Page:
Thursday, October 16, 2014

I was in the low-budget grocery store today seeing what looked good and one thing looked really good - the kale. 99 cents for a bunch. It looked really good. I went home with some and got the onions I had baked in the shell yesterday and squeezed them out of their shells into a frying pan in which I had melted a dab of butter along with a 1/16-in. layer of coconut oil, all sticky, juicy and slimy, sliced them a bit, threw on some (dry) grits, cumin and a dash of garlic powder, and browned them to go with hot steamed Japanese style rice, cold, light-red kidney beans and the kale, which I had washed nicely. And of course, I used chopsticks, and devoured that pile of snorse like a horse. Whatever. Japanese rice makes that there kind of thing not only irresistible but you can't help snarfing it as fast as you dare.

Tuesday, August 19, 2014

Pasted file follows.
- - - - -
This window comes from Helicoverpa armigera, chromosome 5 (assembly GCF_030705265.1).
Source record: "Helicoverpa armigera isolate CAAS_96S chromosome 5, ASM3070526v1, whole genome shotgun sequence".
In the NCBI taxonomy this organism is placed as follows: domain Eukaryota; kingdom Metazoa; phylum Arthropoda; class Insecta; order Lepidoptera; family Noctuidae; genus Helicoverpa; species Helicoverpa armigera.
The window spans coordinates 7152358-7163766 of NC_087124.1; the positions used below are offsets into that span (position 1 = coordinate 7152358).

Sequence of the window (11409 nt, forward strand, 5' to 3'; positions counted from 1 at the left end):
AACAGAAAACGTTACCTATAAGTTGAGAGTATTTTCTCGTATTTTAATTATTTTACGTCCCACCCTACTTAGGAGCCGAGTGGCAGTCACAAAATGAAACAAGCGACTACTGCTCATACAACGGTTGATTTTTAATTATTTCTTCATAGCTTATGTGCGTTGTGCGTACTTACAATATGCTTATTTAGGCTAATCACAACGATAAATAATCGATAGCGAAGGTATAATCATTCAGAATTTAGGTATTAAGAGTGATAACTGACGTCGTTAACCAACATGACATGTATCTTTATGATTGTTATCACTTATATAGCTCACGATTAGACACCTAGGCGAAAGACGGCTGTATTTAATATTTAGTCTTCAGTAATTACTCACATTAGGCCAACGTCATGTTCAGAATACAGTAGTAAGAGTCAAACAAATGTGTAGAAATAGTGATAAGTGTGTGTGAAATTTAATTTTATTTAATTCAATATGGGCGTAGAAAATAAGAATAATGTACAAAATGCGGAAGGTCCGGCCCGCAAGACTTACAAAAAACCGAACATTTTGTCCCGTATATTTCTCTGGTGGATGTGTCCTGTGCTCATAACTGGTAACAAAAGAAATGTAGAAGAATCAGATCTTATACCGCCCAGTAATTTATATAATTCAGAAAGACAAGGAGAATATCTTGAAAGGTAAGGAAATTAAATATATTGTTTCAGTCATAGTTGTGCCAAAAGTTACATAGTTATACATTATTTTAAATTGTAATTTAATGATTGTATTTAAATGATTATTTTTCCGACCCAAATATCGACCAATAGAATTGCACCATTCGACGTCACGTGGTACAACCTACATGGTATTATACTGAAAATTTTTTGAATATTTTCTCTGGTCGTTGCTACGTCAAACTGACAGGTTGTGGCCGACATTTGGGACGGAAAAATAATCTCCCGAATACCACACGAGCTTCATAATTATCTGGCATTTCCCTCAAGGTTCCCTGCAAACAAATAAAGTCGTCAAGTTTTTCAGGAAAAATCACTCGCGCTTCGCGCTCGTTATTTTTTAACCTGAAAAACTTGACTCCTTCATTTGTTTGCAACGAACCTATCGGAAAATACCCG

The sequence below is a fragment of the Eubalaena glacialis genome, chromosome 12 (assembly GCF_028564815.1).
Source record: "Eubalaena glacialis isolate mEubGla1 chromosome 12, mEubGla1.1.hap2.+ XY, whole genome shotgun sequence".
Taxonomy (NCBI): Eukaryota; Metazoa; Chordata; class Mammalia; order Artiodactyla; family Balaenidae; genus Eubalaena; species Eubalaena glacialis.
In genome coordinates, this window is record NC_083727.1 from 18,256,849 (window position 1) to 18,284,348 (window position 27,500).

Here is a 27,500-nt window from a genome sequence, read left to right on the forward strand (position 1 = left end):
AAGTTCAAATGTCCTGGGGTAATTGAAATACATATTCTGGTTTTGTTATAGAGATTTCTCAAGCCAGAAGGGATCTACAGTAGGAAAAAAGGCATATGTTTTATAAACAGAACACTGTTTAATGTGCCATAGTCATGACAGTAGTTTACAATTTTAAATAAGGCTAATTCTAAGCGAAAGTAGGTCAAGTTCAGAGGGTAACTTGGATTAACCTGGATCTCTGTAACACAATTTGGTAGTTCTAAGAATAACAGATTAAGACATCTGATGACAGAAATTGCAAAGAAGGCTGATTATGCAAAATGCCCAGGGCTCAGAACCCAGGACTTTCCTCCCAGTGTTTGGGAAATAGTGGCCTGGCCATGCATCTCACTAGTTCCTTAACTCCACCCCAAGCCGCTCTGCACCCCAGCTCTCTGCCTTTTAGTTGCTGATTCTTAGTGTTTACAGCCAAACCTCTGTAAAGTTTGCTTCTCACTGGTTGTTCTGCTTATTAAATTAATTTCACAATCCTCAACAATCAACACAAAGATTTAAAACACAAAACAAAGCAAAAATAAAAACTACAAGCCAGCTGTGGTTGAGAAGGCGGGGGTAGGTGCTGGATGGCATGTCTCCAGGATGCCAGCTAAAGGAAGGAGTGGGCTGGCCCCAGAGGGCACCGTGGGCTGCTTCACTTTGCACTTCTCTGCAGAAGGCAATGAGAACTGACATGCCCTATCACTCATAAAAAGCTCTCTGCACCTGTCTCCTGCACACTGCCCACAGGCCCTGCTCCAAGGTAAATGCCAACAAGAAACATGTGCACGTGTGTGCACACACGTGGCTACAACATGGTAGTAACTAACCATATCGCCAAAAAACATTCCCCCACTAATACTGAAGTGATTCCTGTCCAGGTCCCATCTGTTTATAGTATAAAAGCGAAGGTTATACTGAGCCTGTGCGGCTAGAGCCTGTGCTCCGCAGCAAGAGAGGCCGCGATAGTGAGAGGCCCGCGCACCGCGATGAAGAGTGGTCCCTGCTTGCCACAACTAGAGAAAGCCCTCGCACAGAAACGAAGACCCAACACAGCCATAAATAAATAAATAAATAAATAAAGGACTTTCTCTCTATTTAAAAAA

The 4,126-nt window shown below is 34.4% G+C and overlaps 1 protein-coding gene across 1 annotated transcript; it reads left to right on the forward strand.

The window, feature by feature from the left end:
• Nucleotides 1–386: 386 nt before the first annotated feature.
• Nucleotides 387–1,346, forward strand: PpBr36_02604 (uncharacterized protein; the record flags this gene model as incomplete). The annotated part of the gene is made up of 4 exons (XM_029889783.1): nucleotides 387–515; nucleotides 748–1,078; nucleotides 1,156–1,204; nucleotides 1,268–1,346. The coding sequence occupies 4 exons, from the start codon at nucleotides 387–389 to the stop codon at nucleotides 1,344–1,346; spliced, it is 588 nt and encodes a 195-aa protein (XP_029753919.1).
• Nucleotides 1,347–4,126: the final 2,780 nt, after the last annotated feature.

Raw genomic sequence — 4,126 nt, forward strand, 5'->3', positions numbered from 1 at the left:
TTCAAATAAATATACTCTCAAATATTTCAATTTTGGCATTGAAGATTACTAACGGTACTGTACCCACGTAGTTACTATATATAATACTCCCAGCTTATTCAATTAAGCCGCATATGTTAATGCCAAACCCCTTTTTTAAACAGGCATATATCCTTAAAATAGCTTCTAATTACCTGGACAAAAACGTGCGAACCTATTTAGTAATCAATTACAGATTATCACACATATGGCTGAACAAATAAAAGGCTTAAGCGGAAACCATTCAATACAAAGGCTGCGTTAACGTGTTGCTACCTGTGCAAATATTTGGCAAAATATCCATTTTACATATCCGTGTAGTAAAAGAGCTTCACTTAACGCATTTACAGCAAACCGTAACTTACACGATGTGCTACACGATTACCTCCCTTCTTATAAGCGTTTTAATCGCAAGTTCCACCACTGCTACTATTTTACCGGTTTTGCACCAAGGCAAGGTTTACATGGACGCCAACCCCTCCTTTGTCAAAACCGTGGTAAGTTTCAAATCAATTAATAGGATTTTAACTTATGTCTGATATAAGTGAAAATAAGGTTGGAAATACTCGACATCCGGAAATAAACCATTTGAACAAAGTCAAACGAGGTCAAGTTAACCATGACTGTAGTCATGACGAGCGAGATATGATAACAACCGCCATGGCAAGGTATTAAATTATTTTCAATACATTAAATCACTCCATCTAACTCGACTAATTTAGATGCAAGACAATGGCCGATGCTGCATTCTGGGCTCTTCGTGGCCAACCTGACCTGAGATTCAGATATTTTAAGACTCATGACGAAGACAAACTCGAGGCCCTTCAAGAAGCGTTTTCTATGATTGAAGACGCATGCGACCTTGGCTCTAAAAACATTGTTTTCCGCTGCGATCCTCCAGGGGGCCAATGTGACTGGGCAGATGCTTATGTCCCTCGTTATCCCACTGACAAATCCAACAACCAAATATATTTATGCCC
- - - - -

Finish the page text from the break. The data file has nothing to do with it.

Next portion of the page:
Recalling the time Caleb and I spent a day on Mt Timpanogos, we took our time in the meadows, rock fields and slides just below the peak. We noticed the flowers, the rocks, the animals, and realized it all had been deliberately arranged into a most beautifully designed garden. We knew no rangers or volunteers with the park service had done it. We realized God had done it deliberately. So we basked all day in the upper meadows and saddles and then watched the sun cast its last blaze of glory upon the peaks to contrast the shadow filling the upper basin like black water. We lay on our backs, on boulders on the rock slide below the peak and looked straight up at the cliffs. We bathed in the quiet foreboding of the mountain. It's big and scary. I told Caleb I had always felt a strong haunting from that, like I could feel the spirits of indians who had passed before. But I know that God is not in the wind nor the rock, it only seems that way sometimes. And it is easy to understand how the indian and the priest felt something, just as we did. While it was yet day, we observed other hikers. Hiking was their purpose. They tromped past, up the mountain. They marched back down at a chipper pace, not looking left or right - a happy occupation among so much beauty, when one enjoys good health and a spring in their step. It was plain to see that they did not see how the garden had been deliberately arranged. Their purpose was to hike the mountain and get back home in time for things they needed to be home for. But our purpose, Caleb and I, was to be in the mountain. So when one opens the scriptures, it is good to have the purpose of immersing oneself and being in there rather than getting something read or thinking about how much they have left to read - getting from A to B, so that they can go on to the next thing. Similarly, Sunday was ordained of God. His guarantee is that you need not give any thought to your workaday troubles or things on this planet, for one day out of every seven. He has you covered if you stop, get off, and go see Him for a day. See also Isaiah 58.